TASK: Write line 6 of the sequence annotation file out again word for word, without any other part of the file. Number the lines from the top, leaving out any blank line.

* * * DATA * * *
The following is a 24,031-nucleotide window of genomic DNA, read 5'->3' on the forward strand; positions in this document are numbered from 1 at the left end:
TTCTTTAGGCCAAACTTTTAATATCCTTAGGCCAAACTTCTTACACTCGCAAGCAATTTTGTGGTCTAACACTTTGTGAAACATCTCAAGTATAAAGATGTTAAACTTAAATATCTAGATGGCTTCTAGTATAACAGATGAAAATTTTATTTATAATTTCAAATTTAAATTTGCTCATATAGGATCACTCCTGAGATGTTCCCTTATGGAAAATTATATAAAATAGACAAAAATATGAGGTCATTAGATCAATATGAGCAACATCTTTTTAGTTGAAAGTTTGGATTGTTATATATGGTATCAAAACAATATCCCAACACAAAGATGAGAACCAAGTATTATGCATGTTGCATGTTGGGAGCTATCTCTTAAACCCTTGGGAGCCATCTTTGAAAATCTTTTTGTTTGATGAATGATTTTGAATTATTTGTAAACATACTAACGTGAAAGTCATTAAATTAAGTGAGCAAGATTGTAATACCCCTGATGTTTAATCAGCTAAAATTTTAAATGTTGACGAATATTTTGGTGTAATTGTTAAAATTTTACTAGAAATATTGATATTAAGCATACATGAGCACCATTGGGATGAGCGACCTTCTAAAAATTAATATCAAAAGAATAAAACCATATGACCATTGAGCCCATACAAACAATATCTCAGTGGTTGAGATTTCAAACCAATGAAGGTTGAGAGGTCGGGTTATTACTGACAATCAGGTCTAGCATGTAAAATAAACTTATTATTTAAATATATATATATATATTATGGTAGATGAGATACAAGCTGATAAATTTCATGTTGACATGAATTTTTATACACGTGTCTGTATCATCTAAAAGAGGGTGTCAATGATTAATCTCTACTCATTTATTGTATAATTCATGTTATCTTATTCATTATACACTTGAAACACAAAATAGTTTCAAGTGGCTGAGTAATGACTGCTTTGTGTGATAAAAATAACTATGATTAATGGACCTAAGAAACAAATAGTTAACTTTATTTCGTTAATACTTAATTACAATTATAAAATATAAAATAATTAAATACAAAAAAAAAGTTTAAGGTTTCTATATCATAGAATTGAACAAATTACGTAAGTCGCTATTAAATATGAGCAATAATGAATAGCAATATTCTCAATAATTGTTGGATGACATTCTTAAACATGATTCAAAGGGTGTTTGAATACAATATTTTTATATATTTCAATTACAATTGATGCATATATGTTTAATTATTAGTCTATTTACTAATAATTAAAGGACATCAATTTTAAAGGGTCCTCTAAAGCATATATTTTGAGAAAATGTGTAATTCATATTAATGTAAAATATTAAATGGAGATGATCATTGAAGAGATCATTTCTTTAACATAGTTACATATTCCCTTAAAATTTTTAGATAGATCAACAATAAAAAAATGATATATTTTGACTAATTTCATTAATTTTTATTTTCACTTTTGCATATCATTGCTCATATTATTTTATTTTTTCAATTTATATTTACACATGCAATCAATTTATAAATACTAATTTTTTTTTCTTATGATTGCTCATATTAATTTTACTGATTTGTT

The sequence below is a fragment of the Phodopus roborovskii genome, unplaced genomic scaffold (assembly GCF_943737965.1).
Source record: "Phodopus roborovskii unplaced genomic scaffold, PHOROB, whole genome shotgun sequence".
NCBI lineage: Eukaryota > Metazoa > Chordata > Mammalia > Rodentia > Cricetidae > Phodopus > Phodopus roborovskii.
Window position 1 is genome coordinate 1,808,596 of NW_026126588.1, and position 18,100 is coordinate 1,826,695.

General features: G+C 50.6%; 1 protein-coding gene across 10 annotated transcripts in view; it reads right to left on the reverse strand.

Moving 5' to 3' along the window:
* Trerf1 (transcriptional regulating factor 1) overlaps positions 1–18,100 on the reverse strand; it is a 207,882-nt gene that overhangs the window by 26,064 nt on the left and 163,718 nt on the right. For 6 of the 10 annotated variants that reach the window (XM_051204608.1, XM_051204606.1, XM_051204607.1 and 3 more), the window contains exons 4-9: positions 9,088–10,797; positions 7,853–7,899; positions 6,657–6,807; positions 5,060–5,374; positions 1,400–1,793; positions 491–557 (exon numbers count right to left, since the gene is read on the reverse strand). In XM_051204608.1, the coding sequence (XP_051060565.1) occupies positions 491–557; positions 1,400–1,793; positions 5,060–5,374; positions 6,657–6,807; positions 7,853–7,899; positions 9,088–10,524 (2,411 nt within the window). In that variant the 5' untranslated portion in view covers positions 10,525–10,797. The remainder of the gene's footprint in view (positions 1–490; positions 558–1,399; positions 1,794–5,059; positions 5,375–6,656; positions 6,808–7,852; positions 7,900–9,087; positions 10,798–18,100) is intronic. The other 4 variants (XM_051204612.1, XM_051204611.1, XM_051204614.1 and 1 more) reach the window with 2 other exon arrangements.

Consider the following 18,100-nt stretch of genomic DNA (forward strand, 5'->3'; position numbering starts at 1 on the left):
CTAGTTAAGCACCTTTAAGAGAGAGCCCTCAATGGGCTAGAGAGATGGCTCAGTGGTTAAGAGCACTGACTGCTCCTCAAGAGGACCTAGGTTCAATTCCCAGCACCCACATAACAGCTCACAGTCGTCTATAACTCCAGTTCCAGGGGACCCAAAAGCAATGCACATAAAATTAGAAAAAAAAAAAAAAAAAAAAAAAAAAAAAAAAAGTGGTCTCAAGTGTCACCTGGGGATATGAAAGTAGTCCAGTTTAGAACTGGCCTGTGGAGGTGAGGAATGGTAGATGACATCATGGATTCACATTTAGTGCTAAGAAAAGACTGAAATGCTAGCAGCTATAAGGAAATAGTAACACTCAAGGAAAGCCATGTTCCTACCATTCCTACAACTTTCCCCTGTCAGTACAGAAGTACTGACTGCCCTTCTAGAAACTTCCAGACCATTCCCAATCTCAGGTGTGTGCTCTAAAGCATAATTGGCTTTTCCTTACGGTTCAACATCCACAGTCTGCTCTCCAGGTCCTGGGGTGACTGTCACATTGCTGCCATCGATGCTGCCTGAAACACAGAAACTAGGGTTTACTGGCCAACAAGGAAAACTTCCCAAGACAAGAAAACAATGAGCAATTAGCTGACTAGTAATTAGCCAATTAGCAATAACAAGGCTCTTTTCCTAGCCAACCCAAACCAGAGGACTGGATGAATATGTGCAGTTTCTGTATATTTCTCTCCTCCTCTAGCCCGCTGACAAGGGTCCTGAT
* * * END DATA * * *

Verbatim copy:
Window position 1 is genome coordinate 1,808,596 of NW_026126588.1, and position 18,100 is coordinate 1,826,695.